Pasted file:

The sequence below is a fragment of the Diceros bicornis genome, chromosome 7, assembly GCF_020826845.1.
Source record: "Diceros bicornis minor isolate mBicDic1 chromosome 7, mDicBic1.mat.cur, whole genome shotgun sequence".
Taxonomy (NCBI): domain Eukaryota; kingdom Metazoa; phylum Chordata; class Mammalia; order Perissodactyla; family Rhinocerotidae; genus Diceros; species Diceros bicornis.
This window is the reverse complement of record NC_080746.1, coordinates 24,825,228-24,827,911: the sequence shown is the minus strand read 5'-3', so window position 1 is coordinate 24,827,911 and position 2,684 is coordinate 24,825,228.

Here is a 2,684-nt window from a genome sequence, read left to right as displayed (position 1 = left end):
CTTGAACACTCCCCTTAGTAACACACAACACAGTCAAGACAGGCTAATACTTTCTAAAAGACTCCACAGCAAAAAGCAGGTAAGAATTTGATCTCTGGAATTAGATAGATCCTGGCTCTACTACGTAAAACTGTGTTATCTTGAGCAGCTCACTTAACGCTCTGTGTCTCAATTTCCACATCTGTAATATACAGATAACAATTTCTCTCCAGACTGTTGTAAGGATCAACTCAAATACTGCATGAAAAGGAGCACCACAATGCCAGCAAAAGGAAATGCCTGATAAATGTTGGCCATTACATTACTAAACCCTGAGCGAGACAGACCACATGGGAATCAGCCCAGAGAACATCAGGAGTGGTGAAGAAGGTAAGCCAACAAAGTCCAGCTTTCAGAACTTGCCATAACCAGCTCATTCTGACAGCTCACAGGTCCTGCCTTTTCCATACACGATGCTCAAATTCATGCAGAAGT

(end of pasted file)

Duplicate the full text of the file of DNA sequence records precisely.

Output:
The sequence below is a fragment of the Diceros bicornis genome, chromosome 7, assembly GCF_020826845.1.
Source record: "Diceros bicornis minor isolate mBicDic1 chromosome 7, mDicBic1.mat.cur, whole genome shotgun sequence".
Taxonomy (NCBI): domain Eukaryota; kingdom Metazoa; phylum Chordata; class Mammalia; order Perissodactyla; family Rhinocerotidae; genus Diceros; species Diceros bicornis.
This window is the reverse complement of record NC_080746.1, coordinates 24,825,228-24,827,911: the sequence shown is the minus strand read 5'-3', so window position 1 is coordinate 24,827,911 and position 2,684 is coordinate 24,825,228.

Here is a 2,684-nt window from a genome sequence, read left to right as displayed (position 1 = left end):
CTTGAACACTCCCCTTAGTAACACACAACACAGTCAAGACAGGCTAATACTTTCTAAAAGACTCCACAGCAAAAAGCAGGTAAGAATTTGATCTCTGGAATTAGATAGATCCTGGCTCTACTACGTAAAACTGTGTTATCTTGAGCAGCTCACTTAACGCTCTGTGTCTCAATTTCCACATCTGTAATATACAGATAACAATTTCTCTCCAGACTGTTGTAAGGATCAACTCAAATACTGCATGAAAAGGAGCACCACAATGCCAGCAAAAGGAAATGCCTGATAAATGTTGGCCATTACATTACTAAACCCTGAGCGAGACAGACCACATGGGAATCAGCCCAGAGAACATCAGGAGTGGTGAAGAAGGTAAGCCAACAAAGTCCAGCTTTCAGAACTTGCCATAACCAGCTCATTCTGACAGCTCACAGGTCCTGCCTTTTCCATACACGATGCTCAAATTCATGCAGAAGT